The Times introduced a simple little feature allowing/encouraging readers to recommend stories on Digg, Facebook, and Newsvine. It’s not terribly new; Gothamist has a similar feature letting people add links to Del.icio.us or Yahoo. I claim no credit for the feature but I do like it and I did suggest it a few months ago; I’m sure I was not alone. (Disclosures: I’ve been consulting for About.com at the Times Company and The Times Company invested in Daylife, where I am a partner, and where Arrington and Winer also invested.)
A writer on Arrington’s TechCrunch reported the addition of the Times feature under a headline with curiously uncalled-for snarkiness: “New York Times Surrenders To Social News.” In the comments, many TechCrunch readers respectfully called them on the attitude. Winer did likewise. That awoke Arrington from his bear’s hibernation and he growled:
Dave, I’m wondering out loud if your support for the NYT stems primarily from their support for RSS and their occasional links to you. As an occasional (but always unlinked-to) source of breaking news to the NYT, our respect for them doesn’t go quite so far. They are in the middle of a war for their life, and they are doing just about everything wrong.
Sure. RSS is important. But the NYT is an ethically bankrupt institution. I have first hand evidence, being trashed by them at a conference (which was subsequently mischaracterized), but there are other examples, too: http://www.theregister.co.uk/2005/11/24/nytimes_two_point_nought/
You, Jarvis and Rafat Ali are sucking up to them to further your own agendas. I don’t think that’s a good idea in the long run. In the case of Jarvis and Ali, this loyalty has resulted in outright fabrications.
Fabrications? Them’s fighting words, big fella. But I have the DVD and plenty of reliable witnesses to Arrington’s meltown and effort to bully The New York Times, which ended with The Times demanding and getting a sheepish apology from him. As I said here, bullies always back down.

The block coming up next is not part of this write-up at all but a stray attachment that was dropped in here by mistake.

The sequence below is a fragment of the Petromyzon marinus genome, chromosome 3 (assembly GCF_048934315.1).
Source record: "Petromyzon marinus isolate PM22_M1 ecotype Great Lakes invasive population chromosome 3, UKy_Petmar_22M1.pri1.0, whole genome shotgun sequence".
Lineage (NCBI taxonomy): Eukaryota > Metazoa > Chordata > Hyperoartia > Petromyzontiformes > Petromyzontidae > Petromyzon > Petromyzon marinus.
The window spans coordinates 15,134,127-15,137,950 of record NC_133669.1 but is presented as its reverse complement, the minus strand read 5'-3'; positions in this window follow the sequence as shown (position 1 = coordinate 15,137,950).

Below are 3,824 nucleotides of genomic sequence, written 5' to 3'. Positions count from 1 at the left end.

At Arrington’s site, Winer tried to get the discussion back to a civilized track:
I don’t think this deserves a response other than I doubt it’s true about Jarvis and Rafat, and I know it’s not true about me.
Back off dude, you’re in over your head.
But Dave failed. Arrington continued: “Wow. You are completely lost Dave.”
I would have said all this over at Arrington’s site, but he then cut off the comments, even though they hadn’t turned nasty — except from Arrington himself. Bullies can be wusses, too.
: See also Matthew Ingram’s post and Valleywag’s coverage of the latest Arrington meltown here and here. I’m glad Denton et al drew my attention to Arrington’s snitfit. I wouldn’t have noticed it otherwise. I stopped reading TechCrunch long ago. My loss, missing scoops like “Talkster Launches Presence-Based Service For The Enterprise” and “Jott to Convert Cell Phone Calls to Text” and “Add Text Bubbles To Videos” and “Wordie Is Like Flickr Without The Photos” and “Web App Provides Virtual Fitness Support.” Web 2.0 is so, well, 1.0.
See Tim Toulmin, head of the U.K. Press Complaints Commission, responding to the dustup created when he was misquoted as wanting to regulate bloggers. I was among those stirring dust but I corrected that when Toulmin properly complained. Says Toulmin:
Last week I read on one of the political websites about some twit who had said that a voluntary code of practice for blogs was needed. How absurd, I thought. Bloggers are hardly a homogenous profession; they operate in a naturally self-regulatory environment where inaccuracies can quickly be corrected by other posters; they have (sometimes) transnational followings, yet different countries have different cultural standards; it would be a bureaucratic nightmare to enforce; there is no proven need for one and so on.
But then – horrors! – I saw that this viewpoint was ascribed to me, with some predictably unflattering remarks. The American blogger Jeff Jarvis took to MediaGuardian’s weekly podcast to fulminate against my stupidity. Thousands of bloggers globally rounded on the suggestion, deploying all manner of exotic language.
I’m thinking about writing my Guardian column this week about the means and rights of response and correction in the internet: what’s working and what’s not. Also: Whether libel laws are outmoded when there is a new means of response (credit: Susan Crawford). And what happens when courts — nevermind regulators — attempt to define and treat blogging as media and thus threaten to put a chill on simple conversation? But on the other hand, if we bristle at subjecting blogs to the restrictions of media then can we still claim press protections for bloggers’ acts of journalism? And are codes of conduct worth the pixels they’re written in? Your thoughts?
The Times confirms what many of us had suspected, that spam has suddenly exploded again as the assholes who send it found new ways around filters. Anyone who thinks that spam is a problem that has been or will be solved with technology alone is wrong.